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Discover Little Wilderness with us

Orchard wedding at Little Wilderness. Styled by Boheme events. Photography by Charlotte Christian.

Good magazine travelled to Little Wilderness in Kumeu to shoot the cover of the latest issue, and discovered an off-grid slice of New Zealand paradise. 

As event venues go, Little Wilderness is a little special and unique. The family-owned property has 30 acres of bush, an orchard and pretty wilderness everywhere. 

Its purpose-built barn with an outdoor seating area, is perfect for weddings, shin-dings and as Good discovered, photo shoots! It’s more akin to an art gallery with oversize joinery and neutral wall spaces.

Just a 40 minute drive from Auckland, you feel a world away from the city as soon as you arrive.

The idea for an events venue on the property came when the family noticed the dwindling amount of shared green spaces in Auckland, combined with a growing need for people to get out of the city and find spaces to unwind in nature, says Little Wilderness co-owner George Vodanovich. 

At the heart of Little Wilderness is the restorative work the family embarked on when they purchased the farmland 12 years ago. 

The project follows the principles of permaculture where it focuses mostly on the catchment and storage of energy, integrating all systems and producing minimal waste, and most importantly using small and slow solutions.

Wedding arch at Little Wilderness. Photography Woolie Weddings.

Permaculture pioneer Rosemary Morrow describes permaculture as “a philosophy and an approach to land use which weaves together microclimate, plants, animals, soils, water and waste management and human needs into intricately connected, productive communities.” (Principles and Pathways, 2017)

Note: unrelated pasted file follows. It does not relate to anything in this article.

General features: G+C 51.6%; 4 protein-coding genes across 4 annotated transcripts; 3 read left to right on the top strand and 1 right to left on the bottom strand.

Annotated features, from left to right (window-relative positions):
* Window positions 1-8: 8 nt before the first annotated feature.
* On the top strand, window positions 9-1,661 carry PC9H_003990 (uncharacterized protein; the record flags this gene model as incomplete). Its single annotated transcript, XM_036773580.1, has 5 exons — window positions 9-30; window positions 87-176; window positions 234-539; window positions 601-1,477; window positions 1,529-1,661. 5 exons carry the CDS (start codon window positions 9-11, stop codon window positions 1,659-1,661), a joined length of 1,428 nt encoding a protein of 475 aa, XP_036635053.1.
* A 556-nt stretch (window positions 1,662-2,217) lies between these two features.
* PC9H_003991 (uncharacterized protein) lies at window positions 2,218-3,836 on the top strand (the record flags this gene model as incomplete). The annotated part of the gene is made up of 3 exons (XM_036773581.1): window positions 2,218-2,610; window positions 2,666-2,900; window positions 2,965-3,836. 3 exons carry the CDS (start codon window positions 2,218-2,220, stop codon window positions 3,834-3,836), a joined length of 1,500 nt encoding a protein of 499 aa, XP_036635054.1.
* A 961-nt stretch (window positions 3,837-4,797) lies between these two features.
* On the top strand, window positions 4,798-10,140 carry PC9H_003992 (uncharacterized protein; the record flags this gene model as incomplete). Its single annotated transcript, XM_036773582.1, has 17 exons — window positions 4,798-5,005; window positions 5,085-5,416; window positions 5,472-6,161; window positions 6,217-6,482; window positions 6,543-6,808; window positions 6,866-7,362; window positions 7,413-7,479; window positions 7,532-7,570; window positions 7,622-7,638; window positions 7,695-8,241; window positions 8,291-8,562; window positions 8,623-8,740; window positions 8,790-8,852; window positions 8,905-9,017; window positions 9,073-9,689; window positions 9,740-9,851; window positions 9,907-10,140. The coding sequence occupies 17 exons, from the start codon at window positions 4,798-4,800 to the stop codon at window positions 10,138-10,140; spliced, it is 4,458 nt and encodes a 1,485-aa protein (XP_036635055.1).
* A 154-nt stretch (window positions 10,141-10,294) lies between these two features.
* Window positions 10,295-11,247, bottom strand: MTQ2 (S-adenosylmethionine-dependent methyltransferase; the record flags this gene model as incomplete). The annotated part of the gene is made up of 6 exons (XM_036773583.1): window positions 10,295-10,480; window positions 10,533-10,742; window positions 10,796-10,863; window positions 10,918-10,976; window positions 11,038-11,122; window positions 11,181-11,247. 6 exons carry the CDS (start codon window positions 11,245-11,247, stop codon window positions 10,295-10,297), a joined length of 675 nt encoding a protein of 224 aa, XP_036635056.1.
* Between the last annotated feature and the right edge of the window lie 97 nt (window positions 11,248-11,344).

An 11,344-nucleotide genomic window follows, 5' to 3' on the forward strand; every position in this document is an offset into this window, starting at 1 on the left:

“The story of Little Wilderness is just as much about ecological and business harmony as well as intergenerational transmission of knowledge,” says Vodanovich. 

“We are genuinely trying to curate a space that can provide entertainment to groups without sacrificing the local environment, while hopefully inspiring them via their experiences to make positive changes themselves.”

The majority of the work at Little Wilderness is to form outdoor spaces for people to roam and experience nature through sight, tough and smell. “The Japanese have a concept called shinrin-yoku or forest bathing which sums this up,” says Vodanovich.

The business events side of Little Wilderness follows the same tenants as the restorative project. Encourage events with minimal waste, and for guests to enjoy nature in a way that’s low impact to the environment.

Powered by solar panels, fitted with large rain water tanks and Bio-Cycle sewage system have also been harnessed to only use energy that is harnessed. 

The family is continuously planting trees on the property which it hopes will one day become lungs for the community; and replanting the riparian border of the stream running through the property has seen eels return.

Much of the revenue from events goes back into restorative planting on the property, which means people hosting events at Little Wilderness are also contributing to restoring the green space.

And instead of in-house catering, the property can easily accommodate mobile catering and food trucks so that events can enjoy the atmosphere of a mini festival.

A wonderful thought at this time to plan for a day when we can gather for events in the future. 

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